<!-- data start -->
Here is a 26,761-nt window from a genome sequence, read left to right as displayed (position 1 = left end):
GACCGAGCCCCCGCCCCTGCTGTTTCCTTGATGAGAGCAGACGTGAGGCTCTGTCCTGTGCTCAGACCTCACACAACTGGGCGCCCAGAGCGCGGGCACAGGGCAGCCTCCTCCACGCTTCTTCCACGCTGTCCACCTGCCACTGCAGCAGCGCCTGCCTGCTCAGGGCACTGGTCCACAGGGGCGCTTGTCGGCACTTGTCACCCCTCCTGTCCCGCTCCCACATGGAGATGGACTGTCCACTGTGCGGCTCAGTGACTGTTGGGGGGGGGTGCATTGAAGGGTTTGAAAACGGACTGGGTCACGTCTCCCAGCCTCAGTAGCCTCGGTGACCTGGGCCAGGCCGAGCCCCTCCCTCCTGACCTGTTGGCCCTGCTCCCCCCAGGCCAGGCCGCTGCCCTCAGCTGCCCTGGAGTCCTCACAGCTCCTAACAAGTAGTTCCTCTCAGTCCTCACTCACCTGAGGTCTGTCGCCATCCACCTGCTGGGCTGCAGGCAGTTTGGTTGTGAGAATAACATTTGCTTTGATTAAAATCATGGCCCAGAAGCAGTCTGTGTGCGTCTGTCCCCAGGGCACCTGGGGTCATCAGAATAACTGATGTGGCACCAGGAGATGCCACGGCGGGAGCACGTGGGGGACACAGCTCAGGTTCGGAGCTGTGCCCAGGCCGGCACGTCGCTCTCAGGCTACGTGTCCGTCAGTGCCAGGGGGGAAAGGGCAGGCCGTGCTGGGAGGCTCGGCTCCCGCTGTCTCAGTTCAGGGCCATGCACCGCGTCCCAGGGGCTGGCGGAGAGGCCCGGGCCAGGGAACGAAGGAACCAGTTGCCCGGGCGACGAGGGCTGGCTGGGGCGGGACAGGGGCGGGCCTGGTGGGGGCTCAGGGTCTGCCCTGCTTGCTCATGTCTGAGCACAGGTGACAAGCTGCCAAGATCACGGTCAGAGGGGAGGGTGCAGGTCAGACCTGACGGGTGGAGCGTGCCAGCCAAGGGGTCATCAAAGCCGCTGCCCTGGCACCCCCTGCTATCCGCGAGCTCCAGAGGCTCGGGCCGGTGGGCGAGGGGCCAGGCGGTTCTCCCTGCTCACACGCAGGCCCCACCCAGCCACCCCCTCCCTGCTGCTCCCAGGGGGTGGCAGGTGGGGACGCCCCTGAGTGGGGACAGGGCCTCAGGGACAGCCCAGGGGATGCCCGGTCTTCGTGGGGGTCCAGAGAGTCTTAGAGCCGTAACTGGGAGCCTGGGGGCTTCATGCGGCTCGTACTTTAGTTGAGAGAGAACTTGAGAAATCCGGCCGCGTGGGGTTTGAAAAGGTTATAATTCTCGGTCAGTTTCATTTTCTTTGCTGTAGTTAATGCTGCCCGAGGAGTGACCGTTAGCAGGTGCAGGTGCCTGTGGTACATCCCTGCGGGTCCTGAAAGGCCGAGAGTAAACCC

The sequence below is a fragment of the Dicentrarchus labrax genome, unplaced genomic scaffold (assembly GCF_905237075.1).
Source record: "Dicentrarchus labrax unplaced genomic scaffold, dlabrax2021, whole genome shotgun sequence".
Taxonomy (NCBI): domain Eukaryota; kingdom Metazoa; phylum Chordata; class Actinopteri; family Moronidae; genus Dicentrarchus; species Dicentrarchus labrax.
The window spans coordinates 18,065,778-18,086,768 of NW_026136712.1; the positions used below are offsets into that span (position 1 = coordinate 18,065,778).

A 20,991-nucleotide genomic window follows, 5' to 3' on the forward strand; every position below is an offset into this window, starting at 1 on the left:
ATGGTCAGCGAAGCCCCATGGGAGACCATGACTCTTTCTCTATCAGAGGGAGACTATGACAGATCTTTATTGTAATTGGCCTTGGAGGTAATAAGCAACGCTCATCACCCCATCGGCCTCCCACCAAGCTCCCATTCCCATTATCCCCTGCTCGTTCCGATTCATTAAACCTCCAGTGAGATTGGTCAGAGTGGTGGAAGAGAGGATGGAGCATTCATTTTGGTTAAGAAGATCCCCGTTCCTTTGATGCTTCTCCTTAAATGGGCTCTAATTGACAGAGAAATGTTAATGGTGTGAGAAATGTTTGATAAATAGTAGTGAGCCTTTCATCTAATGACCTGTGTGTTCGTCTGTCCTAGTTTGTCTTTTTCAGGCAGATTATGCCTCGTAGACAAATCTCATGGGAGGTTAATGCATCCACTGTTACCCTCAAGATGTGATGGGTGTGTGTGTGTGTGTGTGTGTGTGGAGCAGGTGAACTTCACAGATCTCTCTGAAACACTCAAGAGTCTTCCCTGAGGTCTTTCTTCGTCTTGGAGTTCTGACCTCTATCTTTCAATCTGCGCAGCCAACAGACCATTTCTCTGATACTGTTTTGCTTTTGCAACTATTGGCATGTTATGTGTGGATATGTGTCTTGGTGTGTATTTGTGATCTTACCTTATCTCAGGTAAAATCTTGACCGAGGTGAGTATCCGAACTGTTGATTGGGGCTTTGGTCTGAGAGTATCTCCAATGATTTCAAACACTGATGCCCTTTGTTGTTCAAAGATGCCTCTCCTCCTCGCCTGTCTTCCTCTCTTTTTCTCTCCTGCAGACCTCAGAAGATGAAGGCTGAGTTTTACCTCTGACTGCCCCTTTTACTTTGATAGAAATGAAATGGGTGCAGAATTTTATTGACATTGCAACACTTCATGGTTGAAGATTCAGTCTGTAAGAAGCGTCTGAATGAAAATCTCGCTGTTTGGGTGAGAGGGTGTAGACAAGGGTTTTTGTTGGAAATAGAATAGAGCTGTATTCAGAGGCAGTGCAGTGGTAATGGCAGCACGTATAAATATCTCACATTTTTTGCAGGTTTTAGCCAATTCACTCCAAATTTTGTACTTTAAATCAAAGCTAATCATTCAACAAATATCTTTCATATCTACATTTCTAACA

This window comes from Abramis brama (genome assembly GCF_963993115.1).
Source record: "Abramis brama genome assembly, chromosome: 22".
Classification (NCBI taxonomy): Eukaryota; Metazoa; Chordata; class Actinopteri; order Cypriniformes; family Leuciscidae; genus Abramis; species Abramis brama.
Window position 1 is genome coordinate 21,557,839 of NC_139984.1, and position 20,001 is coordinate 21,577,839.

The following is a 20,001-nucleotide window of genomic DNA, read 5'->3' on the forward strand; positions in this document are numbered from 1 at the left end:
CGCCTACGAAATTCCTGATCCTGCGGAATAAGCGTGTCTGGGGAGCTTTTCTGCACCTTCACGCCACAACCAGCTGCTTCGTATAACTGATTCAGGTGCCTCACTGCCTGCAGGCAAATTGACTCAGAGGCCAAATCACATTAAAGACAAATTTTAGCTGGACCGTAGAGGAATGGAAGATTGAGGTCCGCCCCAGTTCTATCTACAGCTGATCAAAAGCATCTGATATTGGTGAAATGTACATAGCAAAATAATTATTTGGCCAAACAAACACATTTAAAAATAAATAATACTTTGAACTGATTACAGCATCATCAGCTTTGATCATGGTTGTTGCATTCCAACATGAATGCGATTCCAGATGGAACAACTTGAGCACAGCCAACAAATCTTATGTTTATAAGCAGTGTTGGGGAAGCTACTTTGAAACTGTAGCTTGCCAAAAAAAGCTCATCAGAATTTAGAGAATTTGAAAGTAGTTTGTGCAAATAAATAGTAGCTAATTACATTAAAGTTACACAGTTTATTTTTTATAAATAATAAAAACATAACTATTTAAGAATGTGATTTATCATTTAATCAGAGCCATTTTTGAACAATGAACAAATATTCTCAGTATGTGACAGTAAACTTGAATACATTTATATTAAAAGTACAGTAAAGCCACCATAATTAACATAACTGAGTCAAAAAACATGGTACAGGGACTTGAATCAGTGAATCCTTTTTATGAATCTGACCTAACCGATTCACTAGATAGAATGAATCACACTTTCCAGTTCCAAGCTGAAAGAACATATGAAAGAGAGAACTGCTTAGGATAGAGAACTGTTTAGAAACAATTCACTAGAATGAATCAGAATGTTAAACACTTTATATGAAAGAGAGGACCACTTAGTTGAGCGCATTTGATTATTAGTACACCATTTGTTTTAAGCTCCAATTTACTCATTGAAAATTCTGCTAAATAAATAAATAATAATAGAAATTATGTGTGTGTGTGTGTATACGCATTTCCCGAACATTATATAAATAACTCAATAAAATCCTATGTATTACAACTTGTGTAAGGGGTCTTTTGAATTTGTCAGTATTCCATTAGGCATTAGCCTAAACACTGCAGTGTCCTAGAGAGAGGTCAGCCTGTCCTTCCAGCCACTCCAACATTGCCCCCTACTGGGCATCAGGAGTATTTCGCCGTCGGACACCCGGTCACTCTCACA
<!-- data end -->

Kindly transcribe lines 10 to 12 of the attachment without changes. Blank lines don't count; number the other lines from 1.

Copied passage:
Source record: "Abramis brama genome assembly, chromosome: 22".
Classification (NCBI taxonomy): Eukaryota; Metazoa; Chordata; class Actinopteri; order Cypriniformes; family Leuciscidae; genus Abramis; species Abramis brama.
Window position 1 is genome coordinate 21,557,839 of NC_139984.1, and position 20,001 is coordinate 21,577,839.